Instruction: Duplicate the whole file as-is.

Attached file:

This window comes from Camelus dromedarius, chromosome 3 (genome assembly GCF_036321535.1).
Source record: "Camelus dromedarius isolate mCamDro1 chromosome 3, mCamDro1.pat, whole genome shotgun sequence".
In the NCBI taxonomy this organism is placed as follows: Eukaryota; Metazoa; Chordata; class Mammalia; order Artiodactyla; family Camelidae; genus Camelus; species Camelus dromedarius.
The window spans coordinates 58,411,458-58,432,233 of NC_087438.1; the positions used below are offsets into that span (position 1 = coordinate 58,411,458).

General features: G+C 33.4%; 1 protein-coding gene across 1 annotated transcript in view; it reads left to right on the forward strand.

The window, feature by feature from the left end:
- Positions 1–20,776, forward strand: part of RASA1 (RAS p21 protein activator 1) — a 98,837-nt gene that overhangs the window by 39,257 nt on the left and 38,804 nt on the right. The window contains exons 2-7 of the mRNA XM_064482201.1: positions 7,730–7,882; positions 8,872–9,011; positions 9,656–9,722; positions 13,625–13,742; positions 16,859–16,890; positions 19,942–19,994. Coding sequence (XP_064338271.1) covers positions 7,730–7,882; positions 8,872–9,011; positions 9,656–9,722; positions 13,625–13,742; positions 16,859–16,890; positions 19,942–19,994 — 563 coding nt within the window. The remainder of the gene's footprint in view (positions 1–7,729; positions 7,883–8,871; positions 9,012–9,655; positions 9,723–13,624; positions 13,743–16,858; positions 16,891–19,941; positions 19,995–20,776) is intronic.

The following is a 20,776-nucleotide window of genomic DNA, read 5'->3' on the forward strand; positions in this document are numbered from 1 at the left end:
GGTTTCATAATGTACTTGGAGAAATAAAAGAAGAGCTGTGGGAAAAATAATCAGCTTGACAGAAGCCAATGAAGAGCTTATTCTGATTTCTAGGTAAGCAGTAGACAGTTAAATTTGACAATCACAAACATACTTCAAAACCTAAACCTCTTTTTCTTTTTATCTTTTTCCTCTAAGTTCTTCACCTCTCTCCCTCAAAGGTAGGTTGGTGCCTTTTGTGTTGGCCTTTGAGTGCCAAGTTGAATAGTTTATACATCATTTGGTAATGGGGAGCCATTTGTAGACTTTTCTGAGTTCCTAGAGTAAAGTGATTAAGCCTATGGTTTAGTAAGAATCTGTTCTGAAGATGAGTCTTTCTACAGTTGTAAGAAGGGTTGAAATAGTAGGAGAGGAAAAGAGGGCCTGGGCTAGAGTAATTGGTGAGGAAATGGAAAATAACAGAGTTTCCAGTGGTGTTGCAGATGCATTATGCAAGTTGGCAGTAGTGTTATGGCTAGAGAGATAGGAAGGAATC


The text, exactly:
This window comes from Camelus dromedarius, chromosome 3 (genome assembly GCF_036321535.1).
Source record: "Camelus dromedarius isolate mCamDro1 chromosome 3, mCamDro1.pat, whole genome shotgun sequence".
In the NCBI taxonomy this organism is placed as follows: Eukaryota; Metazoa; Chordata; class Mammalia; order Artiodactyla; family Camelidae; genus Camelus; species Camelus dromedarius.
The window spans coordinates 58,411,458-58,432,233 of NC_087438.1; the positions used below are offsets into that span (position 1 = coordinate 58,411,458).

General features: G+C 33.4%; 1 protein-coding gene across 1 annotated transcript in view; it reads left to right on the forward strand.

The window, feature by feature from the left end:
- Positions 1–20,776, forward strand: part of RASA1 (RAS p21 protein activator 1) — a 98,837-nt gene that overhangs the window by 39,257 nt on the left and 38,804 nt on the right. The window contains exons 2-7 of the mRNA XM_064482201.1: positions 7,730–7,882; positions 8,872–9,011; positions 9,656–9,722; positions 13,625–13,742; positions 16,859–16,890; positions 19,942–19,994. Coding sequence (XP_064338271.1) covers positions 7,730–7,882; positions 8,872–9,011; positions 9,656–9,722; positions 13,625–13,742; positions 16,859–16,890; positions 19,942–19,994 — 563 coding nt within the window. The remainder of the gene's footprint in view (positions 1–7,729; positions 7,883–8,871; positions 9,012–9,655; positions 9,723–13,624; positions 13,743–16,858; positions 16,891–19,941; positions 19,995–20,776) is intronic.

The following is a 20,776-nucleotide window of genomic DNA, read 5'->3' on the forward strand; positions in this document are numbered from 1 at the left end:
GGTTTCATAATGTACTTGGAGAAATAAAAGAAGAGCTGTGGGAAAAATAATCAGCTTGACAGAAGCCAATGAAGAGCTTATTCTGATTTCTAGGTAAGCAGTAGACAGTTAAATTTGACAATCACAAACATACTTCAAAACCTAAACCTCTTTTTCTTTTTATCTTTTTCCTCTAAGTTCTTCACCTCTCTCCCTCAAAGGTAGGTTGGTGCCTTTTGTGTTGGCCTTTGAGTGCCAAGTTGAATAGTTTATACATCATTTGGTAATGGGGAGCCATTTGTAGACTTTTCTGAGTTCCTAGAGTAAAGTGATTAAGCCTATGGTTTAGTAAGAATCTGTTCTGAAGATGAGTCTTTCTACAGTTGTAAGAAGGGTTGAAATAGTAGGAGAGGAAAAGAGGGCCTGGGCTAGAGTAATTGGTGAGGAAATGGAAAATAACAGAGTTTCCAGTGGTGTTGCAGATGCATTATGCAAGTTGGCAGTAGTGTTATGGCTAGAGAGATAGGAAGGAATC